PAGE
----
Tour began 5th November in Australia, with the 5 days of the Indigenous and Local Community Conserved Areas Movement meeting.
Snowchange was accepted as the ‘Arctic’ member of this loose movement of Indigenous peoples and local communities from five continents. There is no specific aim to the movement, rather to act as a support network right now for the immediate threats, such as mining. We can now call upon 76 aboriginal and local communities globally for support letters.
World Parks Congress 2014, Sydney, Australia
Then Snowchange participated in the World Parks Congress 2014, in Sydney, Australia. We had our VIP high level panel – I had in the end 2 minutes to speak.
I mentioned at first our work and most recent issues in Northern Russia, and the fact that I ll arrive to Sakha soon for discussions for 2015. Then I proceeded to identify the urgent issue of the diamond mine in Utsjoki Saami area in Northern Finland that has been issued exploration licenses inside strict nature preserve IUCN category I.
Lastly I mentioned that we will launch now international letter campaign, in early December, with allies of Indigenous and local organisations globally, against Metsahallitus – the State Forestry Agency, who threatens the last old growth forest of Havukkavaara, Selkie, our place, where the film was shot last month.
After my speech the head of the Convention of Biological Diversity – CBD from UN and myself had a brief discussion on Metsähallitus and other issues, I think their reputation is now affected from UN side.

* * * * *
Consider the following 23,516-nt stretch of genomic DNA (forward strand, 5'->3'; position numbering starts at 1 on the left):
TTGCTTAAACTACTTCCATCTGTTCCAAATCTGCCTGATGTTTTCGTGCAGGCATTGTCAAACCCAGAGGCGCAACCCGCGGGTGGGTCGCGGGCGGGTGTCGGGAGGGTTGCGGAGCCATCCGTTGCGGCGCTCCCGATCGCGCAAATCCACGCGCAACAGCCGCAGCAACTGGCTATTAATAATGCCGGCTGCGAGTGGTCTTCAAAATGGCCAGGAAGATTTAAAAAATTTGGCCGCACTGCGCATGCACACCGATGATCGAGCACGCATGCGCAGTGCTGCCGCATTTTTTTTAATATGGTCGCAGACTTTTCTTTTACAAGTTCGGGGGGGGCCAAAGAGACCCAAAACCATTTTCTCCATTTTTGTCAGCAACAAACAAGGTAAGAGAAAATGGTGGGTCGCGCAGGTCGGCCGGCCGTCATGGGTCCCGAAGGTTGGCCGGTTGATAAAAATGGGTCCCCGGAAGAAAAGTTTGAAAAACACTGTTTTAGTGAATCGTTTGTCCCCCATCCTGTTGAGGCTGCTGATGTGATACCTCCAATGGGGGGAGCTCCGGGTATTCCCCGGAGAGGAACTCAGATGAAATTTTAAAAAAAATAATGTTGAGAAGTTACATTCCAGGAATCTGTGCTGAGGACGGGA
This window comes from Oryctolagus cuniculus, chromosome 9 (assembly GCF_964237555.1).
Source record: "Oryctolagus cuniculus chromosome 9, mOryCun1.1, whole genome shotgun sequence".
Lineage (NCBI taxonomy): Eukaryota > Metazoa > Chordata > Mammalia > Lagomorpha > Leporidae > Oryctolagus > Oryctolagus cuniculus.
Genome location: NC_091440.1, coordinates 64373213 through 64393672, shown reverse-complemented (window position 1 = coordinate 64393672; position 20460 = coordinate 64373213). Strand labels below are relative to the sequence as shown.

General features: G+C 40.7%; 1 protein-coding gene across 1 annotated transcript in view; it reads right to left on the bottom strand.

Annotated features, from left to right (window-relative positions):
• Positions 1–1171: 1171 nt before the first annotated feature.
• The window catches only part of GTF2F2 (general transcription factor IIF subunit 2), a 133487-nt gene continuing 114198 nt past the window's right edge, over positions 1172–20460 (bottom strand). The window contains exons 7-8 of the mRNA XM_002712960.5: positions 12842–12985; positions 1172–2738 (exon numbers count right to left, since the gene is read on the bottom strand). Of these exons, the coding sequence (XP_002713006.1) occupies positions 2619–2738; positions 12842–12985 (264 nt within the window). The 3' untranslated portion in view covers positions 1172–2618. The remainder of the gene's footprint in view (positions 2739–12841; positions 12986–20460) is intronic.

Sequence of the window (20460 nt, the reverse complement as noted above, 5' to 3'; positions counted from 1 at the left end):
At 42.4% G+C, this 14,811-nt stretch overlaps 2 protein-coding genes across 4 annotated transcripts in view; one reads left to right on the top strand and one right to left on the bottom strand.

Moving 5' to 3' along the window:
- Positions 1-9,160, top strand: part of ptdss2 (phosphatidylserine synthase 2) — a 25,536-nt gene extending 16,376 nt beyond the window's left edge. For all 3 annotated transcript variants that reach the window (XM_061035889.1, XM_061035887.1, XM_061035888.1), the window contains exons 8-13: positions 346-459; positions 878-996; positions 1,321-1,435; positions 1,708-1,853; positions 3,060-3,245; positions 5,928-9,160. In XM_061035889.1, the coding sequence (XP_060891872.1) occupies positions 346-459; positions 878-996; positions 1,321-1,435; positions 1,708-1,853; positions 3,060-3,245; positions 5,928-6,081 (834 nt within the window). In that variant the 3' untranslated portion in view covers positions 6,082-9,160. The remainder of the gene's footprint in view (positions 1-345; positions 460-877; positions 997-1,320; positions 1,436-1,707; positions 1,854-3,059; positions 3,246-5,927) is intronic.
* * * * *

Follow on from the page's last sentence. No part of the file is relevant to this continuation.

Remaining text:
Session went well, it was devoted to Resilience of Indigenous communities in the face of climate change and livelihoods. We reached one concrete proposal to the outcome of the World Parks Congress and the ‘Promise of Sydney’ Final Document – the establishment of Rapid Response Center for Indigenous Communities within the IUCN, the international conservation body. The idea of the center would be to act as ‘first responders’ to requests to pass information about urgent threats to communities. During the WPC many old and new friends were met, including Gleb Raygorodetsky, Haida Nation leadership, Nuu-chah-nulth and so on.
WPC final documents are available here:
Off to Northern Australia, Cairns
All clear on landing to Northern Australia, Queensland, Cairns to catch up with Victor Steffensen and Living Knowledge Place. It s really hot, but all good with swimming in the rainforest rivers.